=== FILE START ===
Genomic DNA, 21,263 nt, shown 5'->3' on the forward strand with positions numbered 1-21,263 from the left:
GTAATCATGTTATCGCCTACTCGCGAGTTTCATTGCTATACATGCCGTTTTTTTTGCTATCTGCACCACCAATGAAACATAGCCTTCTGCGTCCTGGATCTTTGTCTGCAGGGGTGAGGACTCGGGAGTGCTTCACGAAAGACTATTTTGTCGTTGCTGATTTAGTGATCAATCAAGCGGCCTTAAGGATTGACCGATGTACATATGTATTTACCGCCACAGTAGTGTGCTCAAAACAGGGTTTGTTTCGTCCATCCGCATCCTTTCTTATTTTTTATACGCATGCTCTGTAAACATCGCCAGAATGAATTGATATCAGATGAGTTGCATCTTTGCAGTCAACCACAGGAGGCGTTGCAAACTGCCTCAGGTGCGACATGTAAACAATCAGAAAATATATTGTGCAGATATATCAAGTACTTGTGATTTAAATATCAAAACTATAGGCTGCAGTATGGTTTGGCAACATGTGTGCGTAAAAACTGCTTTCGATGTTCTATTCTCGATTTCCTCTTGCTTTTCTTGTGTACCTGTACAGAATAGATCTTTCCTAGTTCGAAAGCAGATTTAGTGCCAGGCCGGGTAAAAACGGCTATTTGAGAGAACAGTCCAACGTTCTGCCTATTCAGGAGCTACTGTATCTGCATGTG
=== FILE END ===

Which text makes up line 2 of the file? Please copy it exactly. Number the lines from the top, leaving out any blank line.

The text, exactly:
GTAATCATGTTATCGCCTACTCGCGAGTTTCATTGCTATACATGCCGTTTTTTTTGCTATCTGCACCACCAATGAAACATAGCCTTCTGCGTCCTGGATCTTTGTCTGCAGGGGTGAGGACTCGGGAGTGCTTCACGAAAGACTATTTTGTCGTTGCTGATTTAGTGATCAATCAAGCGGCCTTAAGGATTGACCGATGTACATATGTATTTACCGCCACAGTAGTGTGCTCAAAACAGGGTTTGTTTCGTCCATCCGCATCCTTTCTTATTTTTTATACGCATGCTCTGTAAACATCGCCAGAATGAATTGATATCAGATGAGTTGCATCTTTGCAGTCAACCACAGGAGGCGTTGCAAACTGCCTCAGGTGCGACATGTAAACAATCAGAAAATATATTGTGCAGATATATCAAGTACTTGTGATTTAAATATCAAAACTATAGGCTGCAGTATGGTTTGGCAACATGTGTGCGTAAAAACTGCTTTCGATGTTCTATTCTCGATTTCCTCTTGCTTTTCTTGTGTACCTGTACAGAATAGATCTTTCCTAGTTCGAAAGCAGATTTAGTGCCAGGCCGGGTAAAAACGGCTATTTGAGAGAACAGTCCAACGTTCTGCCTATTCAGGAGCTACTGTATCTGCATGTG